Yerma in the Desert Review – Bringing Lorca into the Twenty-first Century

Jean Murillo as Yerma and Brenda Banda as Trini in "Yerma in the Desert" - Photo by Luis Kelly-Duarte
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Playwright Oliver Mayer clearly has an abiding interest in famous Spanish playwright Federico Garcia-Lorca and, inspired by a Lorca drama, has written a piece reflecting the modern era. Yerma translates into “barren,” and Lorca – writing in 1934 – explored the tragic life of a barren young woman at a time when the sole purpose of a female was to conceive children for her spouse in a macho-dominated society. Times have changed, and Mayer has changed Yerma in keeping with contemporary life. Directed by Marlene Forte and Edgar Landa, Mayer’s YERMA IN THE DESERT remains “a tragic poem,” but now addresses current issues of immigration, racism, sexual identity, gender inequality, and other areas of prevailing concern.

The Cleaning Crew Cast – Photo by Luis Kelly-Duarte

Yerma (Jean Murillo) works on the cleaning crew of a university, one of the “invisible” people who stick to the sidelines quietly keeping things in order. All the while, she longs for a child to give her life meaning – but her husband Juan (Anthony Bryce Graham) has no interest in becoming a father and focuses his actions instead on climbing the ladder of success. In fact, driven by his obsession to succeed, he has little interest in sex or even loving touch. The frustrated Yerma begins to wither under the stress of unfulfilled longing.

Jean Murillo and Marilyn Fitoria – Photo by Luis Kelly-Duarte

Meanwhile, she is surrounded by her minority co-workers who seem to her to wallow in their contentment. Except, of course, for Olga (Marilyn Fitoria) who finds herself burdened with an unwanted pregnancy, and Victor (Paul Tully), whose love for Yerma has gone unrequited. Even Trini (Brenda Banda), who offers well-meaning advice and assistance, cannot help Yerma overcome her unhappiness. On the surface, all is well. However, underneath, seething frustration remains and gradually builds up. The resolution to this caldron of unanswered dreams? You will have to see Mayer’s intriguing rendering to find out.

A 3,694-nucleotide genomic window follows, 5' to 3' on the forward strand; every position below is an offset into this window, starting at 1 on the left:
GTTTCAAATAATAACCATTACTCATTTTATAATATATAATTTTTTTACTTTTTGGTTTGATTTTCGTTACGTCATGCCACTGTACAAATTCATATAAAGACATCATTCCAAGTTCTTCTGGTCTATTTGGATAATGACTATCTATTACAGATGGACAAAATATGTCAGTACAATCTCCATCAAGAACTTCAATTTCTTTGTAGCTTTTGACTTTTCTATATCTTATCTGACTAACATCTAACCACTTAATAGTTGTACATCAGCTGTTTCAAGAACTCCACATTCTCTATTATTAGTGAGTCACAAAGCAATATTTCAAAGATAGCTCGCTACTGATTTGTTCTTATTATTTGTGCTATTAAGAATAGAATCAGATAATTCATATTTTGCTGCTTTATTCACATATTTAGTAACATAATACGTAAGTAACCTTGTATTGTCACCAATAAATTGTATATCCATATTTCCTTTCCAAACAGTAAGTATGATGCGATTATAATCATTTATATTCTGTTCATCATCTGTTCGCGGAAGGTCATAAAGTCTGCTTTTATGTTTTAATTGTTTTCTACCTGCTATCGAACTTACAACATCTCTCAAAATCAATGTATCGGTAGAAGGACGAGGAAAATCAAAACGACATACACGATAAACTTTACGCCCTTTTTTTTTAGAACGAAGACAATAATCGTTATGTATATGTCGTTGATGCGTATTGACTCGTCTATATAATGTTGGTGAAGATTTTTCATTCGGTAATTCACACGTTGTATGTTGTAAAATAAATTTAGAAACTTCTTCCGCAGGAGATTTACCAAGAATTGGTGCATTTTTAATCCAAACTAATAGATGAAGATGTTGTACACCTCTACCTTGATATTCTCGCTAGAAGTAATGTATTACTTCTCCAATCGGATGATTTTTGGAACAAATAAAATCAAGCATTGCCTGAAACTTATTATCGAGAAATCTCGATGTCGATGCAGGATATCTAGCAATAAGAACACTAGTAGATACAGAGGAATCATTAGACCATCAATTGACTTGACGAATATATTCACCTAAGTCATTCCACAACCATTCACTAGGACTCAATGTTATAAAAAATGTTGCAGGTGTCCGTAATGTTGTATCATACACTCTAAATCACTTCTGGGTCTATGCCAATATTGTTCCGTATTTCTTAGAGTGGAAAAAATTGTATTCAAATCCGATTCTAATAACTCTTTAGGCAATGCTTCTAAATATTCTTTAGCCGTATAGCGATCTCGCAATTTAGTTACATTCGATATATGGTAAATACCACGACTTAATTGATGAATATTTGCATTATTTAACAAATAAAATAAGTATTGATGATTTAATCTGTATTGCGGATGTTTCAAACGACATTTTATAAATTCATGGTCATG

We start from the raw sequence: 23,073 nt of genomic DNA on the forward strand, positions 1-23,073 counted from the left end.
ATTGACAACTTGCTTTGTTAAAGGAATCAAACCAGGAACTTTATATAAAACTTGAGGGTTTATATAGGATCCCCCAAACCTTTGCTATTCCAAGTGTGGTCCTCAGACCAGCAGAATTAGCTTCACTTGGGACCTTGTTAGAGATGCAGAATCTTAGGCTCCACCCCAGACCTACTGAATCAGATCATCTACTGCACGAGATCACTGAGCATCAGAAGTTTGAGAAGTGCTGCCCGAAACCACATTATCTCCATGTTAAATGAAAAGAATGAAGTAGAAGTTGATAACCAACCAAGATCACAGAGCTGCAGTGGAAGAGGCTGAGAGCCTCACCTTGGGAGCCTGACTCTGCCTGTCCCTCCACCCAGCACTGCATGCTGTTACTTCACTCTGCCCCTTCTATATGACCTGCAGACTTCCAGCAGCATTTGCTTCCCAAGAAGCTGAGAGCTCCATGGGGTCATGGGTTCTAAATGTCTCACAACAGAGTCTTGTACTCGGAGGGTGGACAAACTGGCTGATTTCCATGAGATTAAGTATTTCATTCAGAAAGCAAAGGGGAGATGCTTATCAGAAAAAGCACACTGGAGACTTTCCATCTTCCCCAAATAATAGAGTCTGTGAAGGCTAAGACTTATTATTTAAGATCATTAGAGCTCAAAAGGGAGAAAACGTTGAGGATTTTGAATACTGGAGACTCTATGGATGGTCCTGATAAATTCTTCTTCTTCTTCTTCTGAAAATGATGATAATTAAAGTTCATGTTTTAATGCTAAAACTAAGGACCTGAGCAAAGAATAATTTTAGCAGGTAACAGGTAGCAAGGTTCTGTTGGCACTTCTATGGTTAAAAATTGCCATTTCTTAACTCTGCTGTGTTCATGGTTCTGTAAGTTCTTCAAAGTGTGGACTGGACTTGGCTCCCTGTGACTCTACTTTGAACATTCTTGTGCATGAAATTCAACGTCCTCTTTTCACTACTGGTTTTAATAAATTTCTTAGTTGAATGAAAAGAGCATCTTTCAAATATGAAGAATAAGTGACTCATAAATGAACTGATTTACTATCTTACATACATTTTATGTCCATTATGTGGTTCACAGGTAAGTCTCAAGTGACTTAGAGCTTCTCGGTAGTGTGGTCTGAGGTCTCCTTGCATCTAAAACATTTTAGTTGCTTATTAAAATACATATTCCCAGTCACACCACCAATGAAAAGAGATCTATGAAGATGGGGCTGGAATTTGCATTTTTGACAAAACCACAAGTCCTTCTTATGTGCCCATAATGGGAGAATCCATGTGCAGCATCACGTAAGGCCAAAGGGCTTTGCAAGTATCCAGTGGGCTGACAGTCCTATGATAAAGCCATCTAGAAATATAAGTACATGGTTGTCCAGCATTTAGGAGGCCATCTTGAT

Jean Murillo and Paul Tully – Photo by Luis Kelly-Duarte

Kudos to the “invisibles” in this tale, who present as so genuine that the audience may feel like the play is an invasion of privacy. Talented co-directors Forte and Landa keep the ensemble on track and authentic, each with his own story which must only be imagined by the viewer. Despite the obvious stresses inherent in the narrative, Yerma’s co-workers maintain a positive and even jolly view of the world. Their enjoyment of life becomes almost infectious as the play progresses. It is the dichotomy between joy and misery which lends tension to the tale.

Anthony Bryce Graham and Jean Murillo – Photo by Luis Kelly-Duarte

Sarah Steinman’s scenic design is simple and easily portable, mirroring a certain transient aspect to the lives of the players. Jeff Flowers’ lighting, Elena Flores’ costumes, Corwin Evans’ sound, and the entire production staff keep the play moving along to its final conclusion. With its tragic twists and turns, YERMA IN THE DESERT is gripping as it entertains. The play also encourages the audience to ponder some very weighty up-to-date issues.

Jean Murillo and Spencer Weitzel – Photo by Luis Kelly-Duarte

YERMA IN THE DESERT, a production of the Urban Theatre Movement, runs through December 16, 2017, with performances at 8 p.m. on Fridays and at 2 p.m. and 8 p.m. on Saturdays. Tickets range from $15 to $40. The Greenway Court Theatre is located at 544 N. Fairfax Avenue, Los Angeles, CA. For information and reservations, call 323-673-0544 or go online.


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